Additional units: (Entering service between September 1939 and September 1945)
Torpedo-boats and crafts: 574
Kriegsmarine in action:
Despite ambitious projects, in 1939 the Kriegsmarine was still only fit for commerce raiding. Hitler time toyed for some time with the idea of capturing the French navy after its defeat and bolster the Kriegsmarine in the Mediterranean, but it ended eventually as a bargaining chip in the armistice talks. After Mers-el-Kebir and Toulon, and immobilization in neutral ports from the rest of the fleet, that hope melted away. Raeder’s tactics however, only gained momentum from mid-1941 before the naval and aerial surveillance assets of the allies grew in force. Indeed from 1942 Doenitz’s Uboats was given full priority, with all industrial and human resources dedicated.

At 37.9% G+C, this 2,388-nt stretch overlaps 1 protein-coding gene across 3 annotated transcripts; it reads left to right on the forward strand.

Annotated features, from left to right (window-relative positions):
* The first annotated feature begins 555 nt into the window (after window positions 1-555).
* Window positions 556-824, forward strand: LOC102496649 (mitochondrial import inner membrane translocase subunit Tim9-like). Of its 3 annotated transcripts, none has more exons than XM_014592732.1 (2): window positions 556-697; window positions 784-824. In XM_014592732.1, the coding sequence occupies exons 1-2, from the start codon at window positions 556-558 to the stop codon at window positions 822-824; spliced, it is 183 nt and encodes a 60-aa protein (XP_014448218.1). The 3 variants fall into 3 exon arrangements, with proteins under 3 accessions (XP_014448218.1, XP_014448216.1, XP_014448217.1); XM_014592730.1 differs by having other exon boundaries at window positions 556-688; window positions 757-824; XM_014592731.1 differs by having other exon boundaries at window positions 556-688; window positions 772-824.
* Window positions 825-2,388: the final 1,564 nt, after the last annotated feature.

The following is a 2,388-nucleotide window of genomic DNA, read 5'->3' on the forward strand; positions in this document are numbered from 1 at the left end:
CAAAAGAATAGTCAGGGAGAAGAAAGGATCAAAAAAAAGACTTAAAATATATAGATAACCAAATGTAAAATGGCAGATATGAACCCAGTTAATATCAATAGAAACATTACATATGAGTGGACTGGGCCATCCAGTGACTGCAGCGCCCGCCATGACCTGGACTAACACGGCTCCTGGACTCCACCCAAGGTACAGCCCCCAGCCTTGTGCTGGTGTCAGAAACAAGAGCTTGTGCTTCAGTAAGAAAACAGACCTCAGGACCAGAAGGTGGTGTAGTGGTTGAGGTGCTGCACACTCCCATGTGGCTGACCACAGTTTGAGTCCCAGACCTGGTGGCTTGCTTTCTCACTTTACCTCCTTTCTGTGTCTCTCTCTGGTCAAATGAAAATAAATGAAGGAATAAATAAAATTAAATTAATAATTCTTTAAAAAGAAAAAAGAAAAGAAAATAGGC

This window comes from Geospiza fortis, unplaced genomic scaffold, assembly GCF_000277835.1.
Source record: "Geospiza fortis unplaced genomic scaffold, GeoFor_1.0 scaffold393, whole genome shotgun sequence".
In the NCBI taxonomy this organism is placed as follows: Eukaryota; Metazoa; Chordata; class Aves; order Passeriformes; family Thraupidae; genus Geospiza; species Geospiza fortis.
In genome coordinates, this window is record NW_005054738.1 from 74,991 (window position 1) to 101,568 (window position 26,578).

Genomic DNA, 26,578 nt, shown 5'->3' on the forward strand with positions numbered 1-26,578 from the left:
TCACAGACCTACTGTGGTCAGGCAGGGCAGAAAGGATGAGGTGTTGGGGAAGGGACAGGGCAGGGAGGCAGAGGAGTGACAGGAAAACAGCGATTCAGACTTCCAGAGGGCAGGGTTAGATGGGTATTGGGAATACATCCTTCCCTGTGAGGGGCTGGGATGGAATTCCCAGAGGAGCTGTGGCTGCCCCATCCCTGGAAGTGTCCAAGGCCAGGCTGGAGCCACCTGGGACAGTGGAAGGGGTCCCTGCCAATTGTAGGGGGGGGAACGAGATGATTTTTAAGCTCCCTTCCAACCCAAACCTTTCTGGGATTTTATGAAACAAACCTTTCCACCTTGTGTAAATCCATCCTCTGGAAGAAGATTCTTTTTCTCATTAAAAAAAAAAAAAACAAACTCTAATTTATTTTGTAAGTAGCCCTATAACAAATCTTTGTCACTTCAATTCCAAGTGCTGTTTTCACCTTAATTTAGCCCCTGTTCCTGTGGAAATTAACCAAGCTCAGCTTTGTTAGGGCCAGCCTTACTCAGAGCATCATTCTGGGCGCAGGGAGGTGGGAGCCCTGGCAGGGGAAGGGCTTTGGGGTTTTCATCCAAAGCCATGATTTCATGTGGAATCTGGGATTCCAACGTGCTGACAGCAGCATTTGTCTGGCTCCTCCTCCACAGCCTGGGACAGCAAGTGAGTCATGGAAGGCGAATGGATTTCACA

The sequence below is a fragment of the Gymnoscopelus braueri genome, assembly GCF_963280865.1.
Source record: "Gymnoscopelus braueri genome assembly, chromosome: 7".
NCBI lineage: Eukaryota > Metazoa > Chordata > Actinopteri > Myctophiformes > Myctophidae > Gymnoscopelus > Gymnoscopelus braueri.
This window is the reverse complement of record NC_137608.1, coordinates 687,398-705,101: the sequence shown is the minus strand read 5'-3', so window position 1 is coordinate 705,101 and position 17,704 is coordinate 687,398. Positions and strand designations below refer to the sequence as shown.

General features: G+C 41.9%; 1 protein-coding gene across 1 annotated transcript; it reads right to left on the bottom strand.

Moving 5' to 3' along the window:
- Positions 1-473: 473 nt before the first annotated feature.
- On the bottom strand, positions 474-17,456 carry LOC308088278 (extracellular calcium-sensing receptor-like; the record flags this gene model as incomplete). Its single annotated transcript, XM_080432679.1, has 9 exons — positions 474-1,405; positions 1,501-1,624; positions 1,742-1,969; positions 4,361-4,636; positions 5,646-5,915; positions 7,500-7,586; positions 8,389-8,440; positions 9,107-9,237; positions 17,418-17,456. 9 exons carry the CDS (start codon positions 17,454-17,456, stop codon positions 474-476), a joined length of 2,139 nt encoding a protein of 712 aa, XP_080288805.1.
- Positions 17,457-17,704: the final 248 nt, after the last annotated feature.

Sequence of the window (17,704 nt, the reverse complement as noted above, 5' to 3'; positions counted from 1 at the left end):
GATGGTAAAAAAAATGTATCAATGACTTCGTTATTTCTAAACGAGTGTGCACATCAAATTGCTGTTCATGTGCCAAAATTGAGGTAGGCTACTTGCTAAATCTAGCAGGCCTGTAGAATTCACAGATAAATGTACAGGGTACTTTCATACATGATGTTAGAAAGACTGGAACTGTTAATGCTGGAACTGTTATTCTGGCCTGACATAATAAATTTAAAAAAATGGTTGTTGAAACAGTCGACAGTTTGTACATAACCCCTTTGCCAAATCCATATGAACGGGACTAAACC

The unrestricted submarine war quickly became a battle of statistics reality. The “wolf pack” tactic gave its full potential until 1943, called by the admiralty “happy times” for German submarines. However at the same time with ship every loss to the allies a new keel was laid down on the American coast. Not only freighters (Liberty Ships, Victory, Empire ships, nearly 3,000 new ships in all), but more numerous, better armed dedicated escorts, plus escort aircraft carrier, and more efficient and better equipped long-range aviation, unveiling its full potential in 1944. At that time submersibles were forced to almost constantly “keep their heads under water”, those escaping, moored in French ports being mercilessly strafed and bombed by RAF and USAF planes.
Saint Nazaire Docks, submarine pens. Built between 1942 and 1943 by Todt with forced labor, they supplied U-Bootes a safe haven against RAF raids, being bomb-proof under meters of reinforced concrete. They were maintained active for postwar French attack subs long in the Cold War.
Doenitz’s “gray wolves”